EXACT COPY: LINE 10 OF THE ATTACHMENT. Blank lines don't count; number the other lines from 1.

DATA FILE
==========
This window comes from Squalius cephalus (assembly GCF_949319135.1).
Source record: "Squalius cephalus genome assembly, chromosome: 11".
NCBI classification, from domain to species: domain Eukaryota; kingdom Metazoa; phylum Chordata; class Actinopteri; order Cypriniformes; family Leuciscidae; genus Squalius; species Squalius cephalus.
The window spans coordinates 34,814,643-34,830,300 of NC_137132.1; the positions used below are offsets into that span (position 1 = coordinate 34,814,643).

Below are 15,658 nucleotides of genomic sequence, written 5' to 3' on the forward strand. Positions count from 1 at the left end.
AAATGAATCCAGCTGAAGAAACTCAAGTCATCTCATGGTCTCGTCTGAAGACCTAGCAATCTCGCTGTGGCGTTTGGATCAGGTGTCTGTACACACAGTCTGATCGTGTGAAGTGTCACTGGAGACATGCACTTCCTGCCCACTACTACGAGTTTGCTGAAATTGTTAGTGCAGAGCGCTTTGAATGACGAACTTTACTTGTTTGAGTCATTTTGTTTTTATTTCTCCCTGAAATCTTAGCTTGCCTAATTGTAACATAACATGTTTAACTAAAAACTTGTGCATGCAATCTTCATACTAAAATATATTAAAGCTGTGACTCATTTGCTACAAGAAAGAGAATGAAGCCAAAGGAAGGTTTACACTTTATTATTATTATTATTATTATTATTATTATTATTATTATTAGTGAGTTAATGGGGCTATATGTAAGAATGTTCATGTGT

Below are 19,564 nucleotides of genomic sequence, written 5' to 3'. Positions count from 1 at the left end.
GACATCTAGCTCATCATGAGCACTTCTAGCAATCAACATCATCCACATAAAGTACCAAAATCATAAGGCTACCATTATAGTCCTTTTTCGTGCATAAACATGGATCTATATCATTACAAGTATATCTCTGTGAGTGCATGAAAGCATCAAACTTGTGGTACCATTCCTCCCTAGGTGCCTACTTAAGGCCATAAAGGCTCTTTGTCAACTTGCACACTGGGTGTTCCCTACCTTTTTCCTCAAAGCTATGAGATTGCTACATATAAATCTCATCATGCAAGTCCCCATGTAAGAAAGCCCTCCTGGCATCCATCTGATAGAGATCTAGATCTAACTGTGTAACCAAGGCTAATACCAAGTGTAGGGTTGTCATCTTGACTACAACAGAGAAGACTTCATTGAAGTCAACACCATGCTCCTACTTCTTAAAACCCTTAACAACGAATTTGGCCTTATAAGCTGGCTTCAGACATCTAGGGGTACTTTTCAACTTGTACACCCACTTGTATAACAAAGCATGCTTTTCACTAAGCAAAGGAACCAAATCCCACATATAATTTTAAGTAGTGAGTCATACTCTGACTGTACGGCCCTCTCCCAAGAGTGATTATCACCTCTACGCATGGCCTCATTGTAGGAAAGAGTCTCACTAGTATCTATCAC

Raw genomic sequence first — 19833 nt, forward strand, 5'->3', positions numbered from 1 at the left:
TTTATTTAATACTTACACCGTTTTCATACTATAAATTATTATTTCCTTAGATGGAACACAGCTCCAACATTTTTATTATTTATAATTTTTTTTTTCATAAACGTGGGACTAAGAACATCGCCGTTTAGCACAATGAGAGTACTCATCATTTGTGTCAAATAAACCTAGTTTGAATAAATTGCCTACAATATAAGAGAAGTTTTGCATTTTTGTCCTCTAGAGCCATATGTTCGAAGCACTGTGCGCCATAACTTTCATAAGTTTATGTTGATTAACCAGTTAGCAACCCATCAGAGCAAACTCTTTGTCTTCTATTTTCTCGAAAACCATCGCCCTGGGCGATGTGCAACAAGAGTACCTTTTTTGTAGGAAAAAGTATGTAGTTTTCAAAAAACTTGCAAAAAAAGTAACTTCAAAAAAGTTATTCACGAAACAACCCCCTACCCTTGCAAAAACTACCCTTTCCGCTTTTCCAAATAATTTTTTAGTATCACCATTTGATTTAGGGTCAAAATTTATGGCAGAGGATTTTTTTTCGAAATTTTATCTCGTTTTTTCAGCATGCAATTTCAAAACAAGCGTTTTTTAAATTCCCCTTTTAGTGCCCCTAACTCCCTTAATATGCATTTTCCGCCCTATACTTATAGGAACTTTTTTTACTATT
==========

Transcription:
TTTATTTAATACTTACACCGTTTTCATACTATAAATTATTATTTCCTTAGATGGAACACAGCTCCAACATTTTTATTATTTATAATTTTTTTTTTCATAAACGTGGGACTAAGAACATCGCCGTTTAGCACAATGAGAGTACTCATCATTTGTGTCAAATAAACCTAGTTTGAATAAATTGCCTACAATATAAGAGAAGTTTTGCATTTTTGTCCTCTAGAGCCATATGTTCGAAGCACTGTGCGCCATAACTTTCATAAGTTTATGTTGATTAACCAGTTAGCAACCCATCAGAGCAAACTCTTTGTCTTCTATTTTCTCGAAAACCATCGCCCTGGGCGATGTGCAACAAGAGTACCTTTTTTGTAGGAAAAAGTATGTAGTTTTCAAAAAACTTGCAAAAAAAGTAACTTCAAAAAAGTTATTCACGAAACAACCCCCTACCCTTGCAAAAACTACCCTTTCCGCTTTTCCAAATAATTTTTTAGTATCACCATTTGATTTAGGGTCAAAATTTATGGCAGAGGATTTTTTTTCGAAATTTTATCTCGTTTTTTCAGCATGCAATTTCAAAACAAGCGTTTTTTAAATTCCCCTTTTAGTGCCCCTAACTCCCTTAATATGCATTTTCCGCCCTATACTTATAGGAACTTTTTTTACTATT